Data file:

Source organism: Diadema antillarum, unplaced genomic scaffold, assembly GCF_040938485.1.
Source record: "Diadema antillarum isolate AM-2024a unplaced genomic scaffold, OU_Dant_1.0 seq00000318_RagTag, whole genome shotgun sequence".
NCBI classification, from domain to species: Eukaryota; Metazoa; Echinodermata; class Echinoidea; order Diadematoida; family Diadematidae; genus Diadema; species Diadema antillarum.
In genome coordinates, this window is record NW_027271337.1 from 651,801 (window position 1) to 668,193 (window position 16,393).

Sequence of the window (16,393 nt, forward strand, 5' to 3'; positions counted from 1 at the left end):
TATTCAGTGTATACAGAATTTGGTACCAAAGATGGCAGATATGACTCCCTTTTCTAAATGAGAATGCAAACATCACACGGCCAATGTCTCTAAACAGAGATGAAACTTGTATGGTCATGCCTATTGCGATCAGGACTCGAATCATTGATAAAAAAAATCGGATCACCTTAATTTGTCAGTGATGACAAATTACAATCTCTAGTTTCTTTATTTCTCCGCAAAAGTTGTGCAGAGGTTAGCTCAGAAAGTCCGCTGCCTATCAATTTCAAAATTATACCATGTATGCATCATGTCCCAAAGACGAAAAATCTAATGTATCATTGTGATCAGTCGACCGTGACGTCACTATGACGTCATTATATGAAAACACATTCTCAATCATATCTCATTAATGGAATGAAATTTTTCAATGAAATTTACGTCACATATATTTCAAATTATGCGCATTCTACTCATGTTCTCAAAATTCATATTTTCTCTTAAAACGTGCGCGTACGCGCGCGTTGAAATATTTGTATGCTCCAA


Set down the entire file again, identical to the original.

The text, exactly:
Source organism: Diadema antillarum, unplaced genomic scaffold, assembly GCF_040938485.1.
Source record: "Diadema antillarum isolate AM-2024a unplaced genomic scaffold, OU_Dant_1.0 seq00000318_RagTag, whole genome shotgun sequence".
NCBI classification, from domain to species: Eukaryota; Metazoa; Echinodermata; class Echinoidea; order Diadematoida; family Diadematidae; genus Diadema; species Diadema antillarum.
In genome coordinates, this window is record NW_027271337.1 from 651,801 (window position 1) to 668,193 (window position 16,393).

Sequence of the window (16,393 nt, forward strand, 5' to 3'; positions counted from 1 at the left end):
TATTCAGTGTATACAGAATTTGGTACCAAAGATGGCAGATATGACTCCCTTTTCTAAATGAGAATGCAAACATCACACGGCCAATGTCTCTAAACAGAGATGAAACTTGTATGGTCATGCCTATTGCGATCAGGACTCGAATCATTGATAAAAAAAATCGGATCACCTTAATTTGTCAGTGATGACAAATTACAATCTCTAGTTTCTTTATTTCTCCGCAAAAGTTGTGCAGAGGTTAGCTCAGAAAGTCCGCTGCCTATCAATTTCAAAATTATACCATGTATGCATCATGTCCCAAAGACGAAAAATCTAATGTATCATTGTGATCAGTCGACCGTGACGTCACTATGACGTCATTATATGAAAACACATTCTCAATCATATCTCATTAATGGAATGAAATTTTTCAATGAAATTTACGTCACATATATTTCAAATTATGCGCATTCTACTCATGTTCTCAAAATTCATATTTTCTCTTAAAACGTGCGCGTACGCGCGCGTTGAAATATTTGTATGCTCCAA